Star turns

We find out what it takes to turn toys into TV stars and ask: could an appearance on a top show be the most valuable form of toy PR?
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Seeing toys on the TV is not a new development. Spirograph demos went down a storm in the ‘60s, and Blue Peter took toy/TV relations to another level with the sticky-back plastic and yoghurt pot-tastic build-your-own Tracey Island in the ‘90s.

But in these high-technological times, with the web and social media connecting people on an unprecedented level, if the right toy is on the right show at the right time, things can go viral.

Simply put, a well-judged TV appearance can provide the spark that ignites the buzz around a product, creating a potent PR mix that can ensure a healthy spike in sales, or better yet: turn a toy into a blockbuster product overnight.

For toy companies, creating such a perfect storm of publicity is a hard task, but it is possible. In a series of case studies we talk to some of the PR firms and toy companies which have caused the biggest stirs on the box in the past 12 months, and find out what it takes to turn toys into TV stars.

And for retailers, it might be worth keeping an eye on the box to make sure you catch the next big thing, as it happens. For that reason, we also provide you with a comprehensive guide to the programmes showing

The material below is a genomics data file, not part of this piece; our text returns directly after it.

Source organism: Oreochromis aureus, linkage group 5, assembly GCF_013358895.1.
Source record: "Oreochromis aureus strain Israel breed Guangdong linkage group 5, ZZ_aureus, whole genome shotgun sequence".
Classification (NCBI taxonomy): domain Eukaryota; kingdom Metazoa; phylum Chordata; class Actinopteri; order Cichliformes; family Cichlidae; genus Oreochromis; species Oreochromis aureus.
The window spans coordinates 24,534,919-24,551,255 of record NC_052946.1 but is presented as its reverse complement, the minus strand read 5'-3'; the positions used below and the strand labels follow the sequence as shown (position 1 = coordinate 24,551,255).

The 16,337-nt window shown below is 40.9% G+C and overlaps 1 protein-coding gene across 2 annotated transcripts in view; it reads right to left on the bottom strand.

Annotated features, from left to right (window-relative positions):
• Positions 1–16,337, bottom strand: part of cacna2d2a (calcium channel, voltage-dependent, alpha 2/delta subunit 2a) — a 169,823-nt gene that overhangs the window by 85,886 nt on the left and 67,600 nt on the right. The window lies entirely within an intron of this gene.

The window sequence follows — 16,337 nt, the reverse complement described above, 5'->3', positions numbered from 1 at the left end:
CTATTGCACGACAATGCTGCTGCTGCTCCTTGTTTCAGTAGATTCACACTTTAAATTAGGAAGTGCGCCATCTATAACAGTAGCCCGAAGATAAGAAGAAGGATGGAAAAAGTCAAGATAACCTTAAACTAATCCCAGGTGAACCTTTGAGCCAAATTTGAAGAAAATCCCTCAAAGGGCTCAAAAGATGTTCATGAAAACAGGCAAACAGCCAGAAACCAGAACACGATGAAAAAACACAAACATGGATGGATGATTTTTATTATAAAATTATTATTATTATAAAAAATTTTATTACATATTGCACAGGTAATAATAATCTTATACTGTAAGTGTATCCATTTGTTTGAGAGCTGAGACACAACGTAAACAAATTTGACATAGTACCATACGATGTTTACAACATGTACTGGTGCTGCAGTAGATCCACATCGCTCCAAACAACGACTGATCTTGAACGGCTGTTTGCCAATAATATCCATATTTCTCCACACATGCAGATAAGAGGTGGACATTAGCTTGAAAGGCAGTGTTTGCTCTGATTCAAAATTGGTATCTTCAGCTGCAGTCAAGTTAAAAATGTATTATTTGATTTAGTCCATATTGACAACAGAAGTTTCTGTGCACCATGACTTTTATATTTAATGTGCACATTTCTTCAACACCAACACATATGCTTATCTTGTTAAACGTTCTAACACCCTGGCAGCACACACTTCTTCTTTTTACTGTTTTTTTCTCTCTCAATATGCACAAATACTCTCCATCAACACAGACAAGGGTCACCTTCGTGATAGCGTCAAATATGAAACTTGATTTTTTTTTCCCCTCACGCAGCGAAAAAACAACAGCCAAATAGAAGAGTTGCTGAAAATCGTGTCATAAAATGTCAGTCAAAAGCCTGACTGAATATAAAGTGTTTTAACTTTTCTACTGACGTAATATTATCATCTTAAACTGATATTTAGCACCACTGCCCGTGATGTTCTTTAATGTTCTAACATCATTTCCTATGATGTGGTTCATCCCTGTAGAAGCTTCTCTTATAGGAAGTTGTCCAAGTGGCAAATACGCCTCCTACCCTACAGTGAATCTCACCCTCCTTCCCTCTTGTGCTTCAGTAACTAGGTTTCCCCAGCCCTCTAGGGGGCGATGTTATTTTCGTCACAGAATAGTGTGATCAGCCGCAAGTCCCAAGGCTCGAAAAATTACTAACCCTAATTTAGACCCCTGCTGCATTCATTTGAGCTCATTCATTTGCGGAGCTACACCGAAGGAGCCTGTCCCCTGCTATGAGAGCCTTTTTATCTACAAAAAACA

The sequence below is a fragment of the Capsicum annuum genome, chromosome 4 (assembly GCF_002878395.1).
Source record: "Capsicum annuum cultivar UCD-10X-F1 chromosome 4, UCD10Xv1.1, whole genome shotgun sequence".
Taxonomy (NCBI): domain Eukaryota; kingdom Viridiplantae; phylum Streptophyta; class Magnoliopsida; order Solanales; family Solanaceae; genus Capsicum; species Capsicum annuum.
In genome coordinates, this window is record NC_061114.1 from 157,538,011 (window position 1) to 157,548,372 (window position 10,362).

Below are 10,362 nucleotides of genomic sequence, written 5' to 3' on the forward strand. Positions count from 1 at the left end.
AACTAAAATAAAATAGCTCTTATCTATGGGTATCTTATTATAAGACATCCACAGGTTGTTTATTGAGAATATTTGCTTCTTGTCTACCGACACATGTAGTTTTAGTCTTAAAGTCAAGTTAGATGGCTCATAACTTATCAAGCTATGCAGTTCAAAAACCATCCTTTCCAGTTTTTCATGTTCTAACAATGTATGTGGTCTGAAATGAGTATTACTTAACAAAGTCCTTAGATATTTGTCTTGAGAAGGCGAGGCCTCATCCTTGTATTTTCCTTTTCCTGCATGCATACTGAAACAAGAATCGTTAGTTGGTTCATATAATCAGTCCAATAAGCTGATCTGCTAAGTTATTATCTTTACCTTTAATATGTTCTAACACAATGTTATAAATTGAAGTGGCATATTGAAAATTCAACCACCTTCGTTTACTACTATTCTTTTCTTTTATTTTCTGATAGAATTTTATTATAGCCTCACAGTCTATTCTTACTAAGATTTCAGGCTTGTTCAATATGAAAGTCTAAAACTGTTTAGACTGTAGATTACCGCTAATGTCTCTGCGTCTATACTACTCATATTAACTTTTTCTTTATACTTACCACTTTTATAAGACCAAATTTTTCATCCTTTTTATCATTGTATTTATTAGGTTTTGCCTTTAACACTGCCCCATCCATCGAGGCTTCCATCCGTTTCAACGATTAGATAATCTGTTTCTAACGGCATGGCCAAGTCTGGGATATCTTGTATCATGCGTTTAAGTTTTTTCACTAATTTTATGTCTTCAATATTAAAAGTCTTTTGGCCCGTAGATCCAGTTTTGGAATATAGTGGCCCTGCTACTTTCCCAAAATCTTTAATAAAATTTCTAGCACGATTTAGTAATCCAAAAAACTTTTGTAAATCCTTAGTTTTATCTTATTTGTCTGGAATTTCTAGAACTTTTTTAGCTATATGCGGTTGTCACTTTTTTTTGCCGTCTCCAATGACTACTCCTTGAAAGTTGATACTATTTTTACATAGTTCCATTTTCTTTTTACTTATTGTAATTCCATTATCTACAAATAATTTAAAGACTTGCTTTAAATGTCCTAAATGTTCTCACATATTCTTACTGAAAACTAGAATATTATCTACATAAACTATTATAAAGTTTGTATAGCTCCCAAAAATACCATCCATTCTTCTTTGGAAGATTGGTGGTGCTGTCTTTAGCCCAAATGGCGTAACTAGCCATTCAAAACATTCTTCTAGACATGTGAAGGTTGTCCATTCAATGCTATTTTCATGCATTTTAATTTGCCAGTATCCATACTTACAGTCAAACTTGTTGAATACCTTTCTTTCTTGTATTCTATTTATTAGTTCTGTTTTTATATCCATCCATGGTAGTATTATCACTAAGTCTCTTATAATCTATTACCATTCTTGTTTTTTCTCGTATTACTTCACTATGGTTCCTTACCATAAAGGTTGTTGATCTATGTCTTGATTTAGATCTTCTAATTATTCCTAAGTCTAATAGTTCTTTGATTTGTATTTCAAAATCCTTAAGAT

off toys.


Of all the toys to have made their way onto the small screen in the past 12 months, one stands out. Doggie Doo.

Last September this pooping pooch from John Adams went prime time, demonstrating his unique talents to celebrity guests and approximately 4.5 million viewers on The Jonathan Ross Show. The results were big.

“We were inundated with tweets and discussion was widespread within the blogosphere,” recalls Louise Hathaway, account director at Norton and Company, John Adams’ PR firm. Hathaway continues: “It can be worth thousands of pounds in brand exposure and is an exceptionally powerful medium. Viewers get to see the product and if you have great interaction with the host or presenter then you can experience almost instant results.”

The buzz helped earn Doggie Doo a spot in the 2011 Dream Dozen at Dream Toys a month later and was one of NPD’s top ten most valuable toys in November, ensuring further media coverage. At the TRA event, one John Adams exec let slip to ToyNews that sales of the toy had increased tenfold since the appearance.


When it comes to securing TV spots three crucial ingredients are required, says Hathaway: “Great contacts, a fantastic product to work with and a lot of tenacity.”

The all-important product, “should be quirky to stand out, and something that can be demonstrated to comic effect is helpful.”

Doggie Doo has what it takes. Its simple talent was demonstrable, funny and a perfect match for the show and Ross’ sense of humour – and the joke wasn’t lost on the public either.

Hathaway explains: “Kids love poo. And, so it would seem, toilet humour never dies. The producer for The Jonathan Ross Show was looking for something that kept viewers tuned in.

“That is the challenge of PR – to make something relevant to an audience and to spot that opportunity before it arises.”

Doggie Doo and its quirky take on responsible dog ownership appears to have done the trick.

Simon Pilkington, managing director of John Adams, comments: “The consumer response to the prime time appearance of Doggie Doo on The Jonathan Ross Show was exceptional when combined with being listed in